‘It’s my body and it should be my choice’, Jennifer Lawrence lamented in her Vanity Fair interview following the theft of her nude photos. This is by any means the truth for most women living in a Western democracy. Yet, it is questionable as to whether celebrities’ can truly claim ownership over their own bodies or whether the price for fame is their commoditisation to the public for them to scrutinize and criticise at their pleasure.
This question came into light last week when Renée Zellweger made her first public appearance in five year at Elle magazine’s 2014 Women in Hollywood event and the backlash that ensued because of the change in her appearance was cruel and unforgiving at best.
The horror was palpable everywhere from Twitter to CNN; ‘Where has Renée gone?’ people asked holding up the most recent photos of her next to photos of her in Bridget Jones’ Diary, taken eighteen years previously, not realizing the ridiculousness of the comparison and the fact that their disgust at her ageing transformation was indeed almost certainly the reason she probably resolved to undertaking plastic surgery in the first place.
Having been out of the public eye for so long did not work in Zellweger’s favour as any return to the public eye documented by the hordes of paparazzi, will then be digested by the public, picking up on any minor changes, from gaining a few extra wrinkles to pounds.
The pressure that is on famous women to maintain a youthful face is completely unrealistic. There is nothing wrong with Zellweger’s face, what is wrong is the opinion held by the public that effortless youth and beauty must be maintained.
‘Normal’ humans do not have to suffer the trauma of having their appearance picked apart nor do they have to endure the pestering paparazzi. We would object morally to both of these as invasions of our privacy and rights. What we would in effect consider the commodifying our bodies, rendering them to an almost meat-like status, for people we do not know to dissect and tear apart.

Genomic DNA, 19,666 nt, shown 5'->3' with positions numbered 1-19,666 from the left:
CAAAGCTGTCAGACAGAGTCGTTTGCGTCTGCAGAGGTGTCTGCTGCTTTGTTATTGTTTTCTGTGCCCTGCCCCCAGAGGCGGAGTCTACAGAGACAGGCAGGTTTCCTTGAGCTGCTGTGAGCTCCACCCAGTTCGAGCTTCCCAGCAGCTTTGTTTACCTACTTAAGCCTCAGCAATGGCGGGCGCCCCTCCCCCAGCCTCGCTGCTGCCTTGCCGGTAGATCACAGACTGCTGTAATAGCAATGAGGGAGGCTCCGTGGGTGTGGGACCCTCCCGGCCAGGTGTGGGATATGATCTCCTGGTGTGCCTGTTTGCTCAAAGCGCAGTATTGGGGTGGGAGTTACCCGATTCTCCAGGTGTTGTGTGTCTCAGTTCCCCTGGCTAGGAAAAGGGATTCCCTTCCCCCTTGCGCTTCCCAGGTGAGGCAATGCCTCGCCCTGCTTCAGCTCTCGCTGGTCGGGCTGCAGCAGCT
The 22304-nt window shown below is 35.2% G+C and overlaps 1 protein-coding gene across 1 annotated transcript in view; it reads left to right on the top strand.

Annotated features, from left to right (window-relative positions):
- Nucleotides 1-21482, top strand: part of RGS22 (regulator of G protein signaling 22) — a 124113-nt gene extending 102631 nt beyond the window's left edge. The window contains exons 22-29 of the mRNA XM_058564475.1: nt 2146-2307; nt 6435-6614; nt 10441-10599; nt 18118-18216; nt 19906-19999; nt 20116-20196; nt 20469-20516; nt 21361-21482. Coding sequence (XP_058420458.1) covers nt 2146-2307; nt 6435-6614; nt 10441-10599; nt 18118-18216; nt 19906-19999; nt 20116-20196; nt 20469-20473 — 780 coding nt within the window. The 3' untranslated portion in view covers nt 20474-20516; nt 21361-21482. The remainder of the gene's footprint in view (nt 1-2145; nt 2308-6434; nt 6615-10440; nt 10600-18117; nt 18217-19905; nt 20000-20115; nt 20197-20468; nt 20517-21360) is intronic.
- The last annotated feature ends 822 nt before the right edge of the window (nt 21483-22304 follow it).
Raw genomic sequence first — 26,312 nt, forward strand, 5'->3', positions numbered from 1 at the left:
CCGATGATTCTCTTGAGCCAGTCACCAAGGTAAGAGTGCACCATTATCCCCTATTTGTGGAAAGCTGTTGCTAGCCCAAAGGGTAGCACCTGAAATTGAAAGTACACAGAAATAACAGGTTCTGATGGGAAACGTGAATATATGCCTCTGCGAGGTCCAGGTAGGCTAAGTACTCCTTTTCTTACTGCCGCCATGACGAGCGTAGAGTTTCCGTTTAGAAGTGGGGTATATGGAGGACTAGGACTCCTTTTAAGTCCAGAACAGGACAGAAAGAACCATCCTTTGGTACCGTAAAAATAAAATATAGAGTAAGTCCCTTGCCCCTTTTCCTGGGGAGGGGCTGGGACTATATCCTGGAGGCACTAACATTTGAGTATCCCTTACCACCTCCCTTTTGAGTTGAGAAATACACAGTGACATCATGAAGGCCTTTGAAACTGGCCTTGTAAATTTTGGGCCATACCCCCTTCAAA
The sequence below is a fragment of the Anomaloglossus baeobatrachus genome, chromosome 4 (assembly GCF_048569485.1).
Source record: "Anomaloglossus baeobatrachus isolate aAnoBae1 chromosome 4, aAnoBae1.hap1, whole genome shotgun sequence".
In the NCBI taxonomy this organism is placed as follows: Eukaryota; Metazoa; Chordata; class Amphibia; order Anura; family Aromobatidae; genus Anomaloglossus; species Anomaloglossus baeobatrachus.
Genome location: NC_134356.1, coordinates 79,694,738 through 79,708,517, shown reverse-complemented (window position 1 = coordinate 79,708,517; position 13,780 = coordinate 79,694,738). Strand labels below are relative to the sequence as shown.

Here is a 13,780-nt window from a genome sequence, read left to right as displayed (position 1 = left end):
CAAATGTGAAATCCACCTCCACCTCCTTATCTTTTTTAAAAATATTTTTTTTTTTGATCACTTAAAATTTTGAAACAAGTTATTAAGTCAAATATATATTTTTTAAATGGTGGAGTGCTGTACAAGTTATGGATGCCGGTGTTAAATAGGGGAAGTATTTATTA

The upload of Lawrence’s photographs to Perez Hilton’s website was brushed off as mere carelessness. However, if we did not treat celebrities as object designed purely for our entertainment, this ‘carelessness’ would never occur.
Us Weekly’s ‘They’re Just Like Us’ column achieves the complete opposite results by highlighting mundane, everyday task such as grocery shopping that everyone must do, including celebrities, but by documenting it, it is making it special and exceptional. They are not like us because we do not treat them ‘like us’.
The cliché ‘they’re human beings, just like you and I’ is overused but is not stressed enough. They are humans who will age, whose weight will fluctuate, who will get cellulite, who will have breakups. The more we put them on a pedestal, the more they will try to achieve the ‘perfect image’ and the more unrealistic that will become. No one wins in this perpetual cycle of negativity and scrutiny, as we will simply have even more unrealistic role models to look up to.
Photograph: Justin Arce